Lawmakers Blast Ring Security Regimen, Amazon Admits It Fired Workers For Accessing User Videos
Ring has faced challenges of late with hackers taking over accounts, among other things. Ring responded earlier this week to questions that five senators had sent to the company in the form of a letter about measures that it is taking to secure its line of video recording devices. The measures the company planned to take weren't good enough for at least one senator.
Ring has had several high profile incidents with security, including one where the login credentials of 3,600 Ring Camera owners were leaked. In another incident in December, a hacker took control of a Ring security camera and used it to yell obscenities at an 8-year-old girl in her home. Ring CEO Jamie Siminoff says video of that hack made him cry.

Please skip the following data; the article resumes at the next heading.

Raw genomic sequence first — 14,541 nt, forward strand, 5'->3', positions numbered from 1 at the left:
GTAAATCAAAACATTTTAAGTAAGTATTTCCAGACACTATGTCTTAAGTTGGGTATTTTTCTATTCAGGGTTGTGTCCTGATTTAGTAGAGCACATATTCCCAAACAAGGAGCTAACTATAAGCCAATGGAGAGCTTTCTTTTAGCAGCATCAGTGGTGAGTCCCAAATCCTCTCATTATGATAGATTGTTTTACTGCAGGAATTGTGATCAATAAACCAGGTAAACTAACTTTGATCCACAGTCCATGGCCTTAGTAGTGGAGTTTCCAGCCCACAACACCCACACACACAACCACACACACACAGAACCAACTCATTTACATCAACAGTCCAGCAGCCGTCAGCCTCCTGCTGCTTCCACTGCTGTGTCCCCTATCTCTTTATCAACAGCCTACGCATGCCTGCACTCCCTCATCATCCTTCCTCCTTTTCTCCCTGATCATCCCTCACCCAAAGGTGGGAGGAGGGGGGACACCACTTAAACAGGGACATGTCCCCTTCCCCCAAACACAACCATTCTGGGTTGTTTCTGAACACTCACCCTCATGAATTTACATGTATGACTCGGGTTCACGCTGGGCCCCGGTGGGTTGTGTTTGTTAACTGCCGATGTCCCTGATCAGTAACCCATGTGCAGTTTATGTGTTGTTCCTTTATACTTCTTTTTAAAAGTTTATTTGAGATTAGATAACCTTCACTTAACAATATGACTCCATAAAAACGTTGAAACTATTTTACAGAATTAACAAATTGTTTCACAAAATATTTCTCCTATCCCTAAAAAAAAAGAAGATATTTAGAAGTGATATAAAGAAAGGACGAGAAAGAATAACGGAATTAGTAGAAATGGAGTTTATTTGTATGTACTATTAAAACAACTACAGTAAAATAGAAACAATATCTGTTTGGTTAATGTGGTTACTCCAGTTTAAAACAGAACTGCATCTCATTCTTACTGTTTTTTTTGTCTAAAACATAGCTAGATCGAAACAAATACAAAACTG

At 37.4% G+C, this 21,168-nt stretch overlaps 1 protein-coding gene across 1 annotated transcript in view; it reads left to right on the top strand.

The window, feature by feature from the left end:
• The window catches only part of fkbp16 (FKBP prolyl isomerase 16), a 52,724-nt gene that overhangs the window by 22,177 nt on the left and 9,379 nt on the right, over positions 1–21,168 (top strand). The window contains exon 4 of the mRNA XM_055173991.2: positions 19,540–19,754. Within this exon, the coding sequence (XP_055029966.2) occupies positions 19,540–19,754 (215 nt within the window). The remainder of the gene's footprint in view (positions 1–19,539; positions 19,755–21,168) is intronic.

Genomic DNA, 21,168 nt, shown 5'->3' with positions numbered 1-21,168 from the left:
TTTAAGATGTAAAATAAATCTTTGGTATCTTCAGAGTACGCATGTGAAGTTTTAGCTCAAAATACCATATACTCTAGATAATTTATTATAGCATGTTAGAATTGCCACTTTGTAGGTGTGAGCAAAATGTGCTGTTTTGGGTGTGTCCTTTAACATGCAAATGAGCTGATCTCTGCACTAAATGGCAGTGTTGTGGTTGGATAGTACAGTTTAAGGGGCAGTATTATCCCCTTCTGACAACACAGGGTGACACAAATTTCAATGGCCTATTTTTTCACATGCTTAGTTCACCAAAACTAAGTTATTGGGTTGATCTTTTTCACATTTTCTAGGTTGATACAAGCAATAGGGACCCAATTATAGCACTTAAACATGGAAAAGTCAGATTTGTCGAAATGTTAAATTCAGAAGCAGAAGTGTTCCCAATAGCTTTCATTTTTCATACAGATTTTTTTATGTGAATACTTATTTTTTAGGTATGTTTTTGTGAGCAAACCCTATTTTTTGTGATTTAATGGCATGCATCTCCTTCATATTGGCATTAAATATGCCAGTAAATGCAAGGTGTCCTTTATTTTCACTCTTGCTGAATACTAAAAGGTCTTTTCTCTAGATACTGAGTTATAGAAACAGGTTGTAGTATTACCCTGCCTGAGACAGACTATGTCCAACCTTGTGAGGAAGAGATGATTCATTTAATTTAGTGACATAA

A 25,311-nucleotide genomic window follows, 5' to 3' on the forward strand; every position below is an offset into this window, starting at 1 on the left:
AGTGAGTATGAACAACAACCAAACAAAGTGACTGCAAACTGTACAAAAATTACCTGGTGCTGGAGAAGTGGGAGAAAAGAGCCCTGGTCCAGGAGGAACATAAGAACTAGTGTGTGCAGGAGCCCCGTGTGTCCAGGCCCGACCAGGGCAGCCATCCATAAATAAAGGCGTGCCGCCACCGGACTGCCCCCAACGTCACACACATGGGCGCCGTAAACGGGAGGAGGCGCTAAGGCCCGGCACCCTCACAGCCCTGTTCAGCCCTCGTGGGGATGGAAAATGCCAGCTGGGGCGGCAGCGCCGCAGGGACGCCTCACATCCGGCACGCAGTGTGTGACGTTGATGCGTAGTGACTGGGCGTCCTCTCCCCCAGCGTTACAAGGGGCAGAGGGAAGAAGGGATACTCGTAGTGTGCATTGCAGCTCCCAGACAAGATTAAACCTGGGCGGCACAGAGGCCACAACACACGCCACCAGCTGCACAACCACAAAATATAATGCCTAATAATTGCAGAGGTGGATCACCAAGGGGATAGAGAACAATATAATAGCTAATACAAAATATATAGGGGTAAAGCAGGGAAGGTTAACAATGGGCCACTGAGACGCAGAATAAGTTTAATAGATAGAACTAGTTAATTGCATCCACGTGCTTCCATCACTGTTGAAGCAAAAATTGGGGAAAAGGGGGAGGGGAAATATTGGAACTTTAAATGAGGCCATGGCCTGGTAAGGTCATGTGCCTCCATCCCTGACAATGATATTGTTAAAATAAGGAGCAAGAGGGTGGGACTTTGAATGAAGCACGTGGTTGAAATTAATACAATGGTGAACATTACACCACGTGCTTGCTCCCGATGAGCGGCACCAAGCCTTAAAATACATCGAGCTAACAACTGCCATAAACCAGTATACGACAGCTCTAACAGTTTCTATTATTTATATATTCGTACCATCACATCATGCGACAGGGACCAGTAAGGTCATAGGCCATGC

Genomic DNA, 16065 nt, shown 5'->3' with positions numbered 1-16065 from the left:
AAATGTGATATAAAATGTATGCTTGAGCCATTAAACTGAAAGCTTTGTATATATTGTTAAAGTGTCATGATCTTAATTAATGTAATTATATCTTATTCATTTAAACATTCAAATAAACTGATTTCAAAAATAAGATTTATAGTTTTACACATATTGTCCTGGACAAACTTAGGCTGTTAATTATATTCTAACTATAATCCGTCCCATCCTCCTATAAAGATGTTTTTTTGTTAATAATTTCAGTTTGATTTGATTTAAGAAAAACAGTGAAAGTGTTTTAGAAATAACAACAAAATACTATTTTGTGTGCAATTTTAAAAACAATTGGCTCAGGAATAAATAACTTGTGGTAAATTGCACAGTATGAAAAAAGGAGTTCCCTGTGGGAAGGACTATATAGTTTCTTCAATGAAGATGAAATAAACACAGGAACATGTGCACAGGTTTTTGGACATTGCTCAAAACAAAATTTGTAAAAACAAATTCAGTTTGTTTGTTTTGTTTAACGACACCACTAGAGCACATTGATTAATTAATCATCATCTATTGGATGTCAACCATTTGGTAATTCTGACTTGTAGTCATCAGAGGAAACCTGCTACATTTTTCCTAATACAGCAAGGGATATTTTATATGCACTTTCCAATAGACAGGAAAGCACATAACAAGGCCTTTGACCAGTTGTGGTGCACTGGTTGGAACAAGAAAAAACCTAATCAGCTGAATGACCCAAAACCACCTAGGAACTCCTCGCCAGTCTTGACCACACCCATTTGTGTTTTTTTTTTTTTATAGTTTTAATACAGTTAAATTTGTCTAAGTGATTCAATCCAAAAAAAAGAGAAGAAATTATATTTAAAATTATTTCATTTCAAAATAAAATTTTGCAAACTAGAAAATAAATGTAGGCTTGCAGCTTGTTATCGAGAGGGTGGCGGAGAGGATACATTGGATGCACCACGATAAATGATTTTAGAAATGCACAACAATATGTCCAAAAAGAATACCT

When the senators sent the letter, Ring devices didn't require customer to enable security features like two-factor authentication and didn't notify users about new login sessions. Ring has since updated the security settings and does now warn users about new login sessions. Senators had asked Amazon CEO Jeff Bezos to explain how Ring tested its products for security. The lawmakers also wanted to know if the footage that was collected by Ring was encrypted and how much access Ring staff had to video feeds.
Ring sent a response early this week touting its new two-factor requirement and said that it was notifying when new devices access an account, and warning users if their passwords had been taken in breaches on another website. Senator Wyden said that Amazon needs to go further and protect all Ring devices with two-factor authentication. The millions of customers who already have a Ring camera in their homes were vulnerable, according to the senator. Ring is currently facing lawsuits over alleged failures to protect its customers.